“He had never before allowed her to touch him—he had only touched her—and now, when it finally happened, her fingers tugging on his limp dick felt deeply inappropriate, humiliating, even grotesque. He was a married man approaching his sixtieth birthday, lying on the floor of an unfinished beach house belonging to his imagined nemesis, being jerked off by a school friend of his daughter’s. He let out a kind of sob.”
...And those aren’t the only moments that made me smile. I also liked the occasional references to an elderly party guest named Oatsie, who casts disapproving, all-knowing glances at her grandsons and occasionally barks orders to anyone who might be nearby. I enjoyed the depiction of Sterling, a reptilian bad-boy party guest who very quickly and unforgettably lives up to his reputation within a few hours of his arrival. And I won’t forget the description of an alluring young lady who often gets bored and distracted during sex; one of her past conquests complains that she is like a beautiful car “without an engine.”
It’s true, as some readers have noted, that not every character is well-developed. Winn’s sister-in-law, for example, is a bit like a cartoon character. But is this really a serious flaw? Dickens sometimes used flat characters. The presence of these characters is still enjoyable, and, anyway, Shipstead is not setting out to write something like Remembrance of Things Past.
Also, Shipstead’s flat characters are few and far between. Shipstead breathes life into many of her creations, most notably Winn, Livia, and Biddy.
Beyond this, Shipstead is actually capable of inspiring her readers. Throughout the book, she subtly suggests that we would all be better off if we spent a bit more time wondering about things outside our own immediate realms of experience. Livia is most charming when she becomes captivated by a dolphin, or by an injured lobster in her care. Winn is most alive in an uncomfortable moment when he is, very briefly, forced to see the world through another person’s eyes. And Shipstead herself has spoken explicitly about the redemptive power of imagination; she describes this power in a short essay she wrote about her novel. She advises her readers not to write what they know, but to write what they wonder about. Our imaginations can keep us from getting caught, getting trapped; they can renew our interest in being alive.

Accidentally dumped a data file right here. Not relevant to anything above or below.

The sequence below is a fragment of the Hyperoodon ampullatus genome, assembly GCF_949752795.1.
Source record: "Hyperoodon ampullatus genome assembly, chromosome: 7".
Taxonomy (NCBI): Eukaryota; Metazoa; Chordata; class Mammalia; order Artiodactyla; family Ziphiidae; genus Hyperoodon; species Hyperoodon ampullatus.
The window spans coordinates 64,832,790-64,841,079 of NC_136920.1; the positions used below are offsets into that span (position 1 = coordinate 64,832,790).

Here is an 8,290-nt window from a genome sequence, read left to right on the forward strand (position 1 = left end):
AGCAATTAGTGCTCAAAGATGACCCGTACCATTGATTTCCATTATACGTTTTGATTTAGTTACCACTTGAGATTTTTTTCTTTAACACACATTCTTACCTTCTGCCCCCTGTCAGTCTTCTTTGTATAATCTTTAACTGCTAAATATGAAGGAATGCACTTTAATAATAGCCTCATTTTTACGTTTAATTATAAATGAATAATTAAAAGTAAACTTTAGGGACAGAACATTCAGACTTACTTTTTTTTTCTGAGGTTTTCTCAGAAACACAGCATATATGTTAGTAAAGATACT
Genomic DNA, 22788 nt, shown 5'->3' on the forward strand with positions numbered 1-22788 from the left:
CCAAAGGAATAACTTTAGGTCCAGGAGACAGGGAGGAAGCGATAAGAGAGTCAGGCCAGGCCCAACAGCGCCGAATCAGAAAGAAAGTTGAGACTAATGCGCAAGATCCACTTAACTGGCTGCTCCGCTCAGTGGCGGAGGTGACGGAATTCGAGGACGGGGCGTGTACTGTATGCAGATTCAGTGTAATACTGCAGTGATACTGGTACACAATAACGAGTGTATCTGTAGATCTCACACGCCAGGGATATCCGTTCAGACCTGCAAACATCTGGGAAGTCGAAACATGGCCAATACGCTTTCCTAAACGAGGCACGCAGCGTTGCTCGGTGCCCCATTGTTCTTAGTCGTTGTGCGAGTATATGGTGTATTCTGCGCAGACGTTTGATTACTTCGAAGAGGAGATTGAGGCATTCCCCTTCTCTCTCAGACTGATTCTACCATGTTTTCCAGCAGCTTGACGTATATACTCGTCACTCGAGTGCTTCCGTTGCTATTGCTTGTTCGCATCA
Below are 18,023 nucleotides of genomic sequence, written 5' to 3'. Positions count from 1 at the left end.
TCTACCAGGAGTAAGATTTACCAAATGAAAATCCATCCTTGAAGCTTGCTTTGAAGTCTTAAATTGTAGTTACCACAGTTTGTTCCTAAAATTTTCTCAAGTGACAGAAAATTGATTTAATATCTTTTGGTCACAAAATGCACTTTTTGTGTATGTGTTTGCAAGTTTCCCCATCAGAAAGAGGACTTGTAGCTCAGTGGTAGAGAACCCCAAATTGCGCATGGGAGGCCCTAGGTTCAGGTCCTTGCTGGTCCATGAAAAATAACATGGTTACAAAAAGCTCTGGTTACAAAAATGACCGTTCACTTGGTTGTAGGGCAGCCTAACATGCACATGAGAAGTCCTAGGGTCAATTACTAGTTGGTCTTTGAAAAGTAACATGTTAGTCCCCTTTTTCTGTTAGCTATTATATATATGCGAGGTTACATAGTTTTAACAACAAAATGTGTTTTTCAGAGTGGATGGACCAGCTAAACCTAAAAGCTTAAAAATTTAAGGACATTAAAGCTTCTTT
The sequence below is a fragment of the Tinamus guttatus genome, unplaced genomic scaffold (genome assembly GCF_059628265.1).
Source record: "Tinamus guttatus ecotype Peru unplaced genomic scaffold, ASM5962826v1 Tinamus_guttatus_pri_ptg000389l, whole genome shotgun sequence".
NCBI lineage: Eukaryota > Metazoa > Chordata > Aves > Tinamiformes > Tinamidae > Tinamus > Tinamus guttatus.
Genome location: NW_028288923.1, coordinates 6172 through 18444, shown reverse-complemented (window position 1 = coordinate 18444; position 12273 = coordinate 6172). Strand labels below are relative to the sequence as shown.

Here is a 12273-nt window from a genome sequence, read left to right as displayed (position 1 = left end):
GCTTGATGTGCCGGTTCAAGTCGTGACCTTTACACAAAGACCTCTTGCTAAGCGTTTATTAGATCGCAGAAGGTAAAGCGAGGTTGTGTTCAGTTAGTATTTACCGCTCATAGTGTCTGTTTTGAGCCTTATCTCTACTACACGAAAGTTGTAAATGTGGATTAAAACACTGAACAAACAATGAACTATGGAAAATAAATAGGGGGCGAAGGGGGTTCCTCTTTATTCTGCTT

And so I’d recommend Seating Arrangements. It’s more intelligent than many beach reads, and yet it offers quite a few of the pleasures you might find in a Nora Roberts tome (intrigue, fabulous settings, sex). You’ll find yourself thinking about Shipstead’s characters when you’re not reading the book, which is a good sign that some passion and fire went into its composition.
You might also find yourself itching to grab your laptop by the time you’ve finished Seating Arrangements. Shipstead, after all, is not yet 30. If she can craft such a wise and insightful story, who’s to say that at least a few of her readers can’t do the same?